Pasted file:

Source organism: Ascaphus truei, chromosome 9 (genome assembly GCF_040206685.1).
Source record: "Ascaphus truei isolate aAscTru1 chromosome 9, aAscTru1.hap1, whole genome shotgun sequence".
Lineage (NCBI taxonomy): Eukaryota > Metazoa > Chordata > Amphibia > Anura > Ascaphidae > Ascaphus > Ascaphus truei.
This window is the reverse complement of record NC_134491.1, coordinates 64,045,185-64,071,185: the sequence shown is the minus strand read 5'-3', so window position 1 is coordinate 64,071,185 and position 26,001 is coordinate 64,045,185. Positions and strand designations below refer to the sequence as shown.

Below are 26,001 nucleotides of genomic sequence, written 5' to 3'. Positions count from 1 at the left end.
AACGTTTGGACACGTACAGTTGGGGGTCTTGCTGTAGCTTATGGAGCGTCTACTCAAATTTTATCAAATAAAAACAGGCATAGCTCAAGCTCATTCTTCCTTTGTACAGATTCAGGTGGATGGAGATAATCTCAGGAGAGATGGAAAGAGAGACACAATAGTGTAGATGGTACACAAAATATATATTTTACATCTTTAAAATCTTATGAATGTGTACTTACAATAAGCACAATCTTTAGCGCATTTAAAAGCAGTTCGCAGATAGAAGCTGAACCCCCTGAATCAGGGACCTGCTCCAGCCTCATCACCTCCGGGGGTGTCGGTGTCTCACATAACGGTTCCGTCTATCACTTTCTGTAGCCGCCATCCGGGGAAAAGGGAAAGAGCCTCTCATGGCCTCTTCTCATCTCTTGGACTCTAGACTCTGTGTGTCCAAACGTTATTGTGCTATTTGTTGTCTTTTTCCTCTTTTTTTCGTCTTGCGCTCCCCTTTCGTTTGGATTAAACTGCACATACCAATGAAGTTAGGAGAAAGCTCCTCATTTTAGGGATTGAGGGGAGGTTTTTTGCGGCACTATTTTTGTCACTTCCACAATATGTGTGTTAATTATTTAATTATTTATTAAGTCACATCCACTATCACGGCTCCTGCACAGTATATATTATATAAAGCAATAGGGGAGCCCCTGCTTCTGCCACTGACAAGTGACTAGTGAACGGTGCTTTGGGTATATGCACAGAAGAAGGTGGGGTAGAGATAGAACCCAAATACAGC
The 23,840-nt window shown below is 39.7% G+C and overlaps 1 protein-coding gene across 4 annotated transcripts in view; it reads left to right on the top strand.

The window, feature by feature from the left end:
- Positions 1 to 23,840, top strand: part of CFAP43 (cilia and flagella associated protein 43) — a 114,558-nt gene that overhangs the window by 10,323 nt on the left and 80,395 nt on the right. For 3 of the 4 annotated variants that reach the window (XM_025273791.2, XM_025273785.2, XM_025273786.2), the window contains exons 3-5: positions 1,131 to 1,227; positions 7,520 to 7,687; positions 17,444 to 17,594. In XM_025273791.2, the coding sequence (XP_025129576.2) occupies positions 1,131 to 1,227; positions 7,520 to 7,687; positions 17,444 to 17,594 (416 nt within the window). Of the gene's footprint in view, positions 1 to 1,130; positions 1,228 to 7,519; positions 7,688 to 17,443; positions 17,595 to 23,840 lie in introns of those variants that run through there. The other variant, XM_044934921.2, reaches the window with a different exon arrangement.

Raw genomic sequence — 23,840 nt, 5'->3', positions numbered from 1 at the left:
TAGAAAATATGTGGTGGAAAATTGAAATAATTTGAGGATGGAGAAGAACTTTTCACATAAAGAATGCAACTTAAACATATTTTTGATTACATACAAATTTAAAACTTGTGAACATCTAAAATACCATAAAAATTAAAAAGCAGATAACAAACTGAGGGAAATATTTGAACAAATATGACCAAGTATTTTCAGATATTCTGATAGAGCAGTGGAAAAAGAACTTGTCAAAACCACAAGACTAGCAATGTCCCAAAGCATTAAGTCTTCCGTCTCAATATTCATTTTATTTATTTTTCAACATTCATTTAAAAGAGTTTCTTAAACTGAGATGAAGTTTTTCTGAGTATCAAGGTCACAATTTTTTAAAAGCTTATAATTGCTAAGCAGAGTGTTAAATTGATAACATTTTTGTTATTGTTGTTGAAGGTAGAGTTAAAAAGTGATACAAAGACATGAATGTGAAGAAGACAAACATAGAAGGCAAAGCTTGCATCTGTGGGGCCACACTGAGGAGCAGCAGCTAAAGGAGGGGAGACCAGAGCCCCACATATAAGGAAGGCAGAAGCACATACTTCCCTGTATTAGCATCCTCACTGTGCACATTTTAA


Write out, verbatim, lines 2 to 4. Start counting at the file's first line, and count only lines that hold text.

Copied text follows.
Source record: "Ascaphus truei isolate aAscTru1 chromosome 9, aAscTru1.hap1, whole genome shotgun sequence".
Lineage (NCBI taxonomy): Eukaryota > Metazoa > Chordata > Amphibia > Anura > Ascaphidae > Ascaphus > Ascaphus truei.
This window is the reverse complement of record NC_134491.1, coordinates 64,045,185-64,071,185: the sequence shown is the minus strand read 5'-3', so window position 1 is coordinate 64,071,185 and position 26,001 is coordinate 64,045,185. Positions and strand designations below refer to the sequence as shown.